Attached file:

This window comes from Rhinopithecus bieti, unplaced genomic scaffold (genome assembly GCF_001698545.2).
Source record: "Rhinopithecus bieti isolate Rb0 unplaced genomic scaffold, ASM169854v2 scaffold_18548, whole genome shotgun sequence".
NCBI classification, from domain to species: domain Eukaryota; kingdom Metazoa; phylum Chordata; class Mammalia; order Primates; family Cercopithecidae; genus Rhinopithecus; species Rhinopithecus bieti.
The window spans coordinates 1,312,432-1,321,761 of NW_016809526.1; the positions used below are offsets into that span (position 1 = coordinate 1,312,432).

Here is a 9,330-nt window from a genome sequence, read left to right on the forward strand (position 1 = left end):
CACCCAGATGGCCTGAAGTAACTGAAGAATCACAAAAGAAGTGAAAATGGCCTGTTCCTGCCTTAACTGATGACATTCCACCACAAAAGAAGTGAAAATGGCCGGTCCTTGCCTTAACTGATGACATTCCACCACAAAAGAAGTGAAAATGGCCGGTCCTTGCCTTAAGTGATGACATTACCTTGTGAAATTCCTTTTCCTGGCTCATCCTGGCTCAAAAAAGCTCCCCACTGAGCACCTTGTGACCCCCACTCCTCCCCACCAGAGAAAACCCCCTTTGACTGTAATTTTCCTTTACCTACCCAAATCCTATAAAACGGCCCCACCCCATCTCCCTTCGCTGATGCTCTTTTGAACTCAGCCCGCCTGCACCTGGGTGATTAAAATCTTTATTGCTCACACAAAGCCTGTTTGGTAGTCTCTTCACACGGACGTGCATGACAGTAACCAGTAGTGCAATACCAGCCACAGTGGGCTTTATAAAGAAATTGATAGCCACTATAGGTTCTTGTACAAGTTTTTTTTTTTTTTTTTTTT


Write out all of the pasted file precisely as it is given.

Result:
This window comes from Rhinopithecus bieti, unplaced genomic scaffold (genome assembly GCF_001698545.2).
Source record: "Rhinopithecus bieti isolate Rb0 unplaced genomic scaffold, ASM169854v2 scaffold_18548, whole genome shotgun sequence".
NCBI classification, from domain to species: domain Eukaryota; kingdom Metazoa; phylum Chordata; class Mammalia; order Primates; family Cercopithecidae; genus Rhinopithecus; species Rhinopithecus bieti.
The window spans coordinates 1,312,432-1,321,761 of NW_016809526.1; the positions used below are offsets into that span (position 1 = coordinate 1,312,432).

Here is a 9,330-nt window from a genome sequence, read left to right on the forward strand (position 1 = left end):
CACCCAGATGGCCTGAAGTAACTGAAGAATCACAAAAGAAGTGAAAATGGCCTGTTCCTGCCTTAACTGATGACATTCCACCACAAAAGAAGTGAAAATGGCCGGTCCTTGCCTTAACTGATGACATTCCACCACAAAAGAAGTGAAAATGGCCGGTCCTTGCCTTAAGTGATGACATTACCTTGTGAAATTCCTTTTCCTGGCTCATCCTGGCTCAAAAAAGCTCCCCACTGAGCACCTTGTGACCCCCACTCCTCCCCACCAGAGAAAACCCCCTTTGACTGTAATTTTCCTTTACCTACCCAAATCCTATAAAACGGCCCCACCCCATCTCCCTTCGCTGATGCTCTTTTGAACTCAGCCCGCCTGCACCTGGGTGATTAAAATCTTTATTGCTCACACAAAGCCTGTTTGGTAGTCTCTTCACACGGACGTGCATGACAGTAACCAGTAGTGCAATACCAGCCACAGTGGGCTTTATAAAGAAATTGATAGCCACTATAGGTTCTTGTACAAGTTTTTTTTTTTTTTTTTTTT